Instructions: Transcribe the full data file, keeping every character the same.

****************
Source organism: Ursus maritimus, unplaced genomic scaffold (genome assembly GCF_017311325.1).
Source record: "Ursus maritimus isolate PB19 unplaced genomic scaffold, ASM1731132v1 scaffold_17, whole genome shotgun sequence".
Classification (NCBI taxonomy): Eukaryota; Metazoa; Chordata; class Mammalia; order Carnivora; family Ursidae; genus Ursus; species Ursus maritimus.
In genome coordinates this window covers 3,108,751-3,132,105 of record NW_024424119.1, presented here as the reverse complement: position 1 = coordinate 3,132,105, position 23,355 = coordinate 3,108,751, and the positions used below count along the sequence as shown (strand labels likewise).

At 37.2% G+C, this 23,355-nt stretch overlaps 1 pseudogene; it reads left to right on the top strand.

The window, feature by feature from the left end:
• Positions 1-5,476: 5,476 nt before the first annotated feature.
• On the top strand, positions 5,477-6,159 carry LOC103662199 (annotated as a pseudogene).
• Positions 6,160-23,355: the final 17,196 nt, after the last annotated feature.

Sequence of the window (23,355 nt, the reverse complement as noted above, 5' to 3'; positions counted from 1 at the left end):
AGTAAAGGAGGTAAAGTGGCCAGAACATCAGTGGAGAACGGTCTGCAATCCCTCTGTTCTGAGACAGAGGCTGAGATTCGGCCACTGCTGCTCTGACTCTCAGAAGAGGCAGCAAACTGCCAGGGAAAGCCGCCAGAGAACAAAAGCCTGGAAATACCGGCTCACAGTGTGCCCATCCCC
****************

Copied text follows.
Source organism: Ursus maritimus, unplaced genomic scaffold (genome assembly GCF_017311325.1).
Source record: "Ursus maritimus isolate PB19 unplaced genomic scaffold, ASM1731132v1 scaffold_17, whole genome shotgun sequence".
Classification (NCBI taxonomy): Eukaryota; Metazoa; Chordata; class Mammalia; order Carnivora; family Ursidae; genus Ursus; species Ursus maritimus.
In genome coordinates this window covers 3,108,751-3,132,105 of record NW_024424119.1, presented here as the reverse complement: position 1 = coordinate 3,132,105, position 23,355 = coordinate 3,108,751, and the positions used below count along the sequence as shown (strand labels likewise).

At 37.2% G+C, this 23,355-nt stretch overlaps 1 pseudogene; it reads left to right on the top strand.

The window, feature by feature from the left end:
• Positions 1-5,476: 5,476 nt before the first annotated feature.
• On the top strand, positions 5,477-6,159 carry LOC103662199 (annotated as a pseudogene).
• Positions 6,160-23,355: the final 17,196 nt, after the last annotated feature.

Sequence of the window (23,355 nt, the reverse complement as noted above, 5' to 3'; positions counted from 1 at the left end):
AGTAAAGGAGGTAAAGTGGCCAGAACATCAGTGGAGAACGGTCTGCAATCCCTCTGTTCTGAGACAGAGGCTGAGATTCGGCCACTGCTGCTCTGACTCTCAGAAGAGGCAGCAAACTGCCAGGGAAAGCCGCCAGAGAACAAAAGCCTGGAAATACCGGCTCACAGTGTGCCCATCCCC